Danaus gilippus thersippus
Queens are overshadowed by and often misidentified as Monarchs, their more common and famous relative. But a fresh Queen is just as beautiful, the rich golden-brown ground color of the wings rimmed in black with a sprinking of white dots. They can appear pretty much anywhere in southern California, and I've seen them at the beach and - rarely - in my suburban garden. But I see them far more often in the deserts or in large open spaces where wild, native milkweeds may be growing. You may get lucky and come upon hundreds of them nectaring if you happen upon the right place at the right time.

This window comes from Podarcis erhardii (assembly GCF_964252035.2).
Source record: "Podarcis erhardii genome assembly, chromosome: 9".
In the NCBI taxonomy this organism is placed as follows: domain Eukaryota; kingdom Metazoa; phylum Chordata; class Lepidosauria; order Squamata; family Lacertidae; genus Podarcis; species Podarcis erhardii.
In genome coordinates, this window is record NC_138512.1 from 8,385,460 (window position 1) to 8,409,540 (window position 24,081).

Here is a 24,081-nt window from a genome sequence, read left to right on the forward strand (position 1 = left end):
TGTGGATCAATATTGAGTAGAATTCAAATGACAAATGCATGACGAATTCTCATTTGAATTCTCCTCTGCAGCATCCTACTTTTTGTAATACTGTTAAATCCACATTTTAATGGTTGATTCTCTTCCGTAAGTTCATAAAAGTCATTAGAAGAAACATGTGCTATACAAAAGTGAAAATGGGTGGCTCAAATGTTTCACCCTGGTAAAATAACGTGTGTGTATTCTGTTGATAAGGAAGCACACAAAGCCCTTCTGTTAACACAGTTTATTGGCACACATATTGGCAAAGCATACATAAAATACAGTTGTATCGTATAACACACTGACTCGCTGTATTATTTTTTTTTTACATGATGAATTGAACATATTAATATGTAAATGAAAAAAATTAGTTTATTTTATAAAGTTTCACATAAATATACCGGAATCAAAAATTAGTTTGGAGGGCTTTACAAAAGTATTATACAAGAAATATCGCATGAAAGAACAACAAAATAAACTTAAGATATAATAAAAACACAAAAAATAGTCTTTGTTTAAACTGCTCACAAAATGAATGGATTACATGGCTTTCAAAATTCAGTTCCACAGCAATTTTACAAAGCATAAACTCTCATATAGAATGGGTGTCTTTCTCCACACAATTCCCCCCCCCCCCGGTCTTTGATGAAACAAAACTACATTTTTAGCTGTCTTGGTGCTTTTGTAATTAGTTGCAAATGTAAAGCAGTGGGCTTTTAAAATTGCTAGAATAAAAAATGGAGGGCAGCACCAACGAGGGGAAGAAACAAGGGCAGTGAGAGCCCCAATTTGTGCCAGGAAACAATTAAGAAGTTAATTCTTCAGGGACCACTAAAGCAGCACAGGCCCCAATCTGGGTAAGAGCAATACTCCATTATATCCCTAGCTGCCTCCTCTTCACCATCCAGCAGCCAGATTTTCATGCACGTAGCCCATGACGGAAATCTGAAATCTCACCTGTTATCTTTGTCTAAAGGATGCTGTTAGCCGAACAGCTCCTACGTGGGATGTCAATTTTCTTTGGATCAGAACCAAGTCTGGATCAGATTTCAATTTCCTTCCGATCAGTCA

For host plants, Queens are known to use Asclepias erosa, A. subulata and A. albicans, as well as Climbing Milkweed, Funastrum cynanchoides var. hartwegii and Hairy Milkweed, Funastrum hirtellum. I may try subulata in the garden and raise these. Queen larvae differ from Monarchs in that they have three pairs of filaments, not two.